Microsoft claims that an Iranian state-sponsored threat group known as DEV-0270 (also known as Nemesis Kitten) has been utilizing assaults to encrypt the systems of victims by abusing the BitLocker Windows functionality.
Living-off-the-land binaries (LOLBINs) are frequently used in attacks by the gang, according to Redmond’s threat intelligence teams, who also discovered that they are quick to exploit recently discovered security flaws.
This is consistent with Microsoft’s discovery that DEV-0270 makes use of BitLocker, a data security feature that offers full volume encryption on hardware running Windows 10, Windows 11, or Windows Server 2016 and above.
According to Microsoft Security Threat Intelligence, “DEV-0270 has been spotted using setup.bat commands to enable BitLocker encryption, which results in the hosts becoming unusable.”
The group uses DiskCryptor, an open-source full disc encryption system for Windows that enables the encryption of an entire device’s hard drive, for workstations.
The time to ransom (TTR) between the initial access and the deployment of the ransom letter on locked systems was approximately two days, and DEV-0270 has been spotted requesting victims pay $8,000 for decryption keys after successful attacks.
Working a Second Job for Money
According to Redmond, this is a division of the Iranian-backed Phosphorus cyberspying organization (also known as Charming Kitten and APT35), which targets and gathers intelligence from prominent targets connected to international governments, non-governmental organizations, and defense organizations.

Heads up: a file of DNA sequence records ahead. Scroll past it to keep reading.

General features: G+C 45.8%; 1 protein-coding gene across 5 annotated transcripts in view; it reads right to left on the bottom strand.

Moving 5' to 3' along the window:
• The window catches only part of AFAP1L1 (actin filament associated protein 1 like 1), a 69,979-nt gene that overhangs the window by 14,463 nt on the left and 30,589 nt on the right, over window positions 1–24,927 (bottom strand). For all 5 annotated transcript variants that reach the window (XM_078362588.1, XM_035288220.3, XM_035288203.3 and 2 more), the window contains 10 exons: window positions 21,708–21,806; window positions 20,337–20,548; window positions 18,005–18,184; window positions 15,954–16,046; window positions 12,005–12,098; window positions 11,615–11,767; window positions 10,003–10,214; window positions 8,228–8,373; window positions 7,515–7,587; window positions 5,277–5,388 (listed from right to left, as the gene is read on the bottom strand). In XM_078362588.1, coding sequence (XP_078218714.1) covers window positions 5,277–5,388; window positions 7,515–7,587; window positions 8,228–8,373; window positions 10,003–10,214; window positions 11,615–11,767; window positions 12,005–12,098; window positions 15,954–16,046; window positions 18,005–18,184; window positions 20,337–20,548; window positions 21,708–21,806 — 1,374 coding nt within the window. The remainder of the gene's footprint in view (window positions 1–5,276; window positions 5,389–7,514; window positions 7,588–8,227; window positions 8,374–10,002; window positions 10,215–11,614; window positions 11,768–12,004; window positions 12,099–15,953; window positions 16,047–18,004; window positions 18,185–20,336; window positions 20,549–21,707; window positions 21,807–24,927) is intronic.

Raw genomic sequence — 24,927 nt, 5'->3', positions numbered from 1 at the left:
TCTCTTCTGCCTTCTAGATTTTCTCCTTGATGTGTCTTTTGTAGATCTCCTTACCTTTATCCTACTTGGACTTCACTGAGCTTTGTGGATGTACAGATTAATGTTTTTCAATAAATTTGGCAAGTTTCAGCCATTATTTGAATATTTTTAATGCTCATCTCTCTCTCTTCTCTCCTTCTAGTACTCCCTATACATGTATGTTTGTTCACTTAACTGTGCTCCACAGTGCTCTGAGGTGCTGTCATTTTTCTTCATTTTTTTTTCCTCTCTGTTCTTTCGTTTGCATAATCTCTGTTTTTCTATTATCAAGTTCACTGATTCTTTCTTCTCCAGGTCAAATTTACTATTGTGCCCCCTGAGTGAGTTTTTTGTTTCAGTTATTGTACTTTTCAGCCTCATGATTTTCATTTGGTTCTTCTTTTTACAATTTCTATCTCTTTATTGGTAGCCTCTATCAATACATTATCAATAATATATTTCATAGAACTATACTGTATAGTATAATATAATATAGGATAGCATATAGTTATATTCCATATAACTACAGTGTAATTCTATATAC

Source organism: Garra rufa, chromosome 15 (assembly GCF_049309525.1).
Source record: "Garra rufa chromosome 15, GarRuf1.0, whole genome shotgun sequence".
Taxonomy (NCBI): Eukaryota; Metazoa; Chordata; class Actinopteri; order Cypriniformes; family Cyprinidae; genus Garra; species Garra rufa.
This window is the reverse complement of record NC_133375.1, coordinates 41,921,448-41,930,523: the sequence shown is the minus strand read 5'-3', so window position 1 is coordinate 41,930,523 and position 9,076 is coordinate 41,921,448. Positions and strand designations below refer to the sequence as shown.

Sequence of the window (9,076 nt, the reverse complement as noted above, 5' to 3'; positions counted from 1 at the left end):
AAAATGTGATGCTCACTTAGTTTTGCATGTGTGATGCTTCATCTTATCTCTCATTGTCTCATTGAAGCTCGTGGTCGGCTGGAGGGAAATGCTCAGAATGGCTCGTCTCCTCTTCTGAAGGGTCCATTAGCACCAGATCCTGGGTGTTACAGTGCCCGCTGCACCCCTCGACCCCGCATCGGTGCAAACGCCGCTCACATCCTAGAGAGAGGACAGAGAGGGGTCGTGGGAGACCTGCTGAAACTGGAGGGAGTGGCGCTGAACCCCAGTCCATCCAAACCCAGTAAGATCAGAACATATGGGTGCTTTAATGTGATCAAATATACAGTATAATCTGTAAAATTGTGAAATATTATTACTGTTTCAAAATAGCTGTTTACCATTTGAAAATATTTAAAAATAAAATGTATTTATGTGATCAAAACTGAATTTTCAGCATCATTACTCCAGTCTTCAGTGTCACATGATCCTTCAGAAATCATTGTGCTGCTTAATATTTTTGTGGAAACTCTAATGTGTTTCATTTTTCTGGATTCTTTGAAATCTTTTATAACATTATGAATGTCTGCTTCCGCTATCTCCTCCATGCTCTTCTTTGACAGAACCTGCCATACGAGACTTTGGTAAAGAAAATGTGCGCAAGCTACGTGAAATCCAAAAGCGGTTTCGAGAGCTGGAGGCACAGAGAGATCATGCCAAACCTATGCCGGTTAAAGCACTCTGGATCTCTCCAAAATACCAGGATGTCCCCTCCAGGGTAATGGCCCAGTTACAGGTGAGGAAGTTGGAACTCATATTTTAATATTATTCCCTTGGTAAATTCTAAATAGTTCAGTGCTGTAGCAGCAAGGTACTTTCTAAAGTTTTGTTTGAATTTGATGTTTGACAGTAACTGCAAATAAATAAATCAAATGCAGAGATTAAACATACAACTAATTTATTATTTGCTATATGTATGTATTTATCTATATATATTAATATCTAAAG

According to a low confidence assessment from Microsoft, DEV-0270 appears to be working extra hours “for personal or company-specific revenue creation.”
According to Microsoft, the group is run by an Iranian organization using the identities Secnerd (secnerd[.]ir) and Life web, based on “many infrastructure overlaps” (lifeweb[.]it).
“These groups are also connected to Najee Technology Hooshmand ( ), which is based in Karaj, Iran,” Redmond continued.
“The gang often targets enterprises at opportune times: the actor scans the internet to uncover vulnerable servers and devices, putting organizations with vulnerable and discoverable servers and devices open to these attacks.”
Companies are recommended to patch their Internet-facing servers to stop exploitation attempts and subsequent ransomware attacks because many of DEV-0270’s attacks have taken advantage of known vulnerabilities in Fortinet (CVE-2018-13379) and Exchange (ProxyLogon).
In May, SecureWorks’ Counter Threat Unit (CTU) identified similar malicious activities connected to a threat group it monitors known as COBALT MIRAGE (with components that overlap the Phosphorus APT group).